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How COVID-19 Lockdowns Have Affected Immigrants

The coronavirus outbreak has undoubtedly led to several frightening circumstances for those across the country, and much still remains unknown regarding how or when society will return back to “normal.”

 

For immigrants as well as naturalized citizens, however, life amid the coronavirus has been met with some unique challenges.

Restricted Travel and Entry

In March 2020, President Trump announced a 60-day suspension on immigration to focus on the country’s “potentially protracted economic recovery” and the increasingly high rates of unemployment.

 

The travel ban restricts certain immigrants from entering the U.S. during that time period, including those in the following categories who are also 1.) outside of the country and 2.) do not have a valid visa or permanent resident status:

 
  • Employment-based immigration

  • Family-based immigration for parents and siblings

  • Diversity visa lottery immigrants

  • Spouses and children of lawful permanent residents

Lack of Financial Relief

Additionally, immigrants within the country are some of the worst hit by the economic fallout of business closures and slowdowns.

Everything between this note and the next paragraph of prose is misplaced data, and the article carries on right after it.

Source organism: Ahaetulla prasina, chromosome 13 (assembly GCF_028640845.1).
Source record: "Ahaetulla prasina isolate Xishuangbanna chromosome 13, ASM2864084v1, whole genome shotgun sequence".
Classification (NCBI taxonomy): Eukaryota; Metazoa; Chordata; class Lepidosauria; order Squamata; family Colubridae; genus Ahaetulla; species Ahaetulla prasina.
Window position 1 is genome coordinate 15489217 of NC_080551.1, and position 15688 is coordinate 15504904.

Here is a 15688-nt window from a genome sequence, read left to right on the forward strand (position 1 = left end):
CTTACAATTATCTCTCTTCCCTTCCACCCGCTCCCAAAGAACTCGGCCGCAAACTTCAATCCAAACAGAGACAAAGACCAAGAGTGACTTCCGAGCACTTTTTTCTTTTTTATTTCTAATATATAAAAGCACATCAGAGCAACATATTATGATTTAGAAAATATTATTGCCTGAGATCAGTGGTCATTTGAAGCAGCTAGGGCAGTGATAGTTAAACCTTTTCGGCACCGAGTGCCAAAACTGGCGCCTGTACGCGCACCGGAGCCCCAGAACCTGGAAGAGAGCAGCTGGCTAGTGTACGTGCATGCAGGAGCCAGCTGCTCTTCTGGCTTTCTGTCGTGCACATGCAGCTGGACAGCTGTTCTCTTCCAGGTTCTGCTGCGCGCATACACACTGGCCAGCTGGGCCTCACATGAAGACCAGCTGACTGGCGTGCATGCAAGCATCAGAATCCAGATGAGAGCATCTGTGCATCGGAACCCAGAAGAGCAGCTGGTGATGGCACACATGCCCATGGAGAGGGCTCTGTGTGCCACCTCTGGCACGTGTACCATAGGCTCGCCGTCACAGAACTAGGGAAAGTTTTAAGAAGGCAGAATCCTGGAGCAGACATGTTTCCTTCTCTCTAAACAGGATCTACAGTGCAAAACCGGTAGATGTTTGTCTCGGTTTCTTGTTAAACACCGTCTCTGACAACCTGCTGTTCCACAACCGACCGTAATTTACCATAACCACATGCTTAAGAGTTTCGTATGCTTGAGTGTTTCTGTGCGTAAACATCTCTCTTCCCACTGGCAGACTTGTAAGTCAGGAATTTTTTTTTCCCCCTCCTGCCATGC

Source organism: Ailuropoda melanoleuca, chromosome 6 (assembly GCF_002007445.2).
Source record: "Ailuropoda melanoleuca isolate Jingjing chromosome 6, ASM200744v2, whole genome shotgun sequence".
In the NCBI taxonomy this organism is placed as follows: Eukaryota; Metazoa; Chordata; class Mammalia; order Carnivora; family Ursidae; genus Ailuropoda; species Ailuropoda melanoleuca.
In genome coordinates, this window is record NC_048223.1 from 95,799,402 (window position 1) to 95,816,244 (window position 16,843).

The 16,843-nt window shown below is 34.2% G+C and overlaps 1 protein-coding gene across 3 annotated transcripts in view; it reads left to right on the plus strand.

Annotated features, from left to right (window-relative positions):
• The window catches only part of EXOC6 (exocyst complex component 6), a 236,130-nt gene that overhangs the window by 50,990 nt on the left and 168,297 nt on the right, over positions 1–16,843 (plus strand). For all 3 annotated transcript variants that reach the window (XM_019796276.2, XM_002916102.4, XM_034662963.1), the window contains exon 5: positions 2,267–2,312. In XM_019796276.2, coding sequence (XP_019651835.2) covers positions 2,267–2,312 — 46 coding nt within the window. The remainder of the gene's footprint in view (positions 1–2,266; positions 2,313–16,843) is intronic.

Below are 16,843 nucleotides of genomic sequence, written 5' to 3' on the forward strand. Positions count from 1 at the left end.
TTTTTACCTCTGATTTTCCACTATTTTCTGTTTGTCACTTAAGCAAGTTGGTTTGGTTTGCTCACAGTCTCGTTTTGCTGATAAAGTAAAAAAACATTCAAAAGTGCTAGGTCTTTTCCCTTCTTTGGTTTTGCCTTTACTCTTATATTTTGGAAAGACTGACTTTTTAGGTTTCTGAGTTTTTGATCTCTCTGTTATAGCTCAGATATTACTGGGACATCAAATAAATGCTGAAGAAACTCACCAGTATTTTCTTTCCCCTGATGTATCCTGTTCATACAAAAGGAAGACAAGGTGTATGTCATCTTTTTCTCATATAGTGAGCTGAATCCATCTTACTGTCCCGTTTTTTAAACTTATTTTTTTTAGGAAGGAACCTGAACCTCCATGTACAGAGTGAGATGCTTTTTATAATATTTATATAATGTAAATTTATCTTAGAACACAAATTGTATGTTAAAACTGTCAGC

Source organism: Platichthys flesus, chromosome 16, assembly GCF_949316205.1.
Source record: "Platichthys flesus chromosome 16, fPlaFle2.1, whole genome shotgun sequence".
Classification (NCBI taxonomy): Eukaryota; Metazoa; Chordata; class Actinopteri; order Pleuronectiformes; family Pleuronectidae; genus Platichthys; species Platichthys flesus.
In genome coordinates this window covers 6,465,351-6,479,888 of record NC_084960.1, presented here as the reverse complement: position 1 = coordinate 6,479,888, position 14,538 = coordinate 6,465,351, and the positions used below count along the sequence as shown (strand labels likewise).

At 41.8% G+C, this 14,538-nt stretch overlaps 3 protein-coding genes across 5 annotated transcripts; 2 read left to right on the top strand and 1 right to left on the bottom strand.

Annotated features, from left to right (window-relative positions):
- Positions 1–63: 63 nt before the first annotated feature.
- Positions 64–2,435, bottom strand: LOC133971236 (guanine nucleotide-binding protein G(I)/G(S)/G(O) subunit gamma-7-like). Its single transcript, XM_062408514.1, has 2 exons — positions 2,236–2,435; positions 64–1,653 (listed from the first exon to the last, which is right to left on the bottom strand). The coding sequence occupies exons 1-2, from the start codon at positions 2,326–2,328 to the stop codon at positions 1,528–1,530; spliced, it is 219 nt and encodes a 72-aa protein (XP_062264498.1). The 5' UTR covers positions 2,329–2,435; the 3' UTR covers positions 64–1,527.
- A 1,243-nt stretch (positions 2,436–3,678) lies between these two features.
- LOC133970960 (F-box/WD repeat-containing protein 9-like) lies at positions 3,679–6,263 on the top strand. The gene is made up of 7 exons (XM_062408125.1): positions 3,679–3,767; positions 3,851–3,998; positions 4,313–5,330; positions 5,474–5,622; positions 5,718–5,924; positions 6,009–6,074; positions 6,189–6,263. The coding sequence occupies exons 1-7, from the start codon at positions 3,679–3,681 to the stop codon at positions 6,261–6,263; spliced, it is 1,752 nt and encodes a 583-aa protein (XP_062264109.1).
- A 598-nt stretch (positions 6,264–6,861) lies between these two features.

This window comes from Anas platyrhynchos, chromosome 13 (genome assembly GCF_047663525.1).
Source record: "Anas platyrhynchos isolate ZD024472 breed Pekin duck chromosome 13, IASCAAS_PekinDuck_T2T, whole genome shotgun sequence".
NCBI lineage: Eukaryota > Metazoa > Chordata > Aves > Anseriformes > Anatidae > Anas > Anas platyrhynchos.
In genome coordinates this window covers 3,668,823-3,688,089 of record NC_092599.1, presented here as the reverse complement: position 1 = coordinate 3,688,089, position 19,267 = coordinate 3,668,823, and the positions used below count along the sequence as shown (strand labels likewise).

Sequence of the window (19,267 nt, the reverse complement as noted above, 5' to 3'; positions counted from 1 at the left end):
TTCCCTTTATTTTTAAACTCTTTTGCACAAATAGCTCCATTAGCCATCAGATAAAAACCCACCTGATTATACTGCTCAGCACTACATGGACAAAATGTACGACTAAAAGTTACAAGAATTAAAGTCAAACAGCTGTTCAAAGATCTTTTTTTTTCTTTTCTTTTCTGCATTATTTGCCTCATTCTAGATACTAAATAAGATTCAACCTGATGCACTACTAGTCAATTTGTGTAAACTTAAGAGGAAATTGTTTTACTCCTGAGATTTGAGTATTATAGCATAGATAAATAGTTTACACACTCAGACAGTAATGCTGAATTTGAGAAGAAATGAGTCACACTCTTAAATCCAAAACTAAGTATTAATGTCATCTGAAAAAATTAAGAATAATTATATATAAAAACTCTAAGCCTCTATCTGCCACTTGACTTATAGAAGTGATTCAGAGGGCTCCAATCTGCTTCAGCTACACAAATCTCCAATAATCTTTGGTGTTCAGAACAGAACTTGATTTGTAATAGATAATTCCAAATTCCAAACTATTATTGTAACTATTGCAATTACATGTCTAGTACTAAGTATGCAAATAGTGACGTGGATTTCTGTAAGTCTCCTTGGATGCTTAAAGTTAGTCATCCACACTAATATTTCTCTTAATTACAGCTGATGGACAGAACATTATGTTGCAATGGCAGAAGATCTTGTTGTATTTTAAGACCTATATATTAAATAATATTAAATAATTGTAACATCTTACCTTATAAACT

A $2 trillion relief bill was passed by the federal government in March to provide financial relief to workers and businesses who were hurt by the coronavirus pandemic. Over 70 million Americans will be given with IRS checks of $1,200, and many have already received them. But these checks were not granted to everyone.

 

Coronavirus relief checks are only permitted to go to those with Social Security numbers, which excludes those who pay taxes with an Individual Tax Identification Number. This stipulation excludes undocumented immigrants, but that’s not the truly surprising part.

 

The exclusion also applies to anyone in a mixed-status household, including U.S. citizens who are married to undocumented immigrants. Over 16 million people live in mixed-status households nationwide, including about 8.2 million U.S.-born or naturalized citizens.

 

Earlier this month, U.S. citizens with immigrant spouses sued the federal government for withholding their coronavirus relief checks after paying federal taxes.

Helping You Navigate Immigration During COVID-19

The pandemic has also disrupted immigration services and legal proceedings taking place within the country. The U.S. Citizenship and Immigration Services (USCIS) effectively closed their offices and suspended all in-person services until June 4.

 

During this time, online filings and petitions can still be made online, and legal services can be provided in the same manner by an immigration attorney.

 

No matter what stage of immigration you are in, it’s imperative that you seek out the assistance of an immigration lawyer to help move your case forward. Please don’t hesitate to reach out to our firm for legal advocates in your corner during these trying times.


Contact Maney Gordon Zeller at (800) 708-4399 to schedule your free case review. We are offering online, phone, or video consultations during the pandemic and will continue to assist new and existing clients with their immigration needs.

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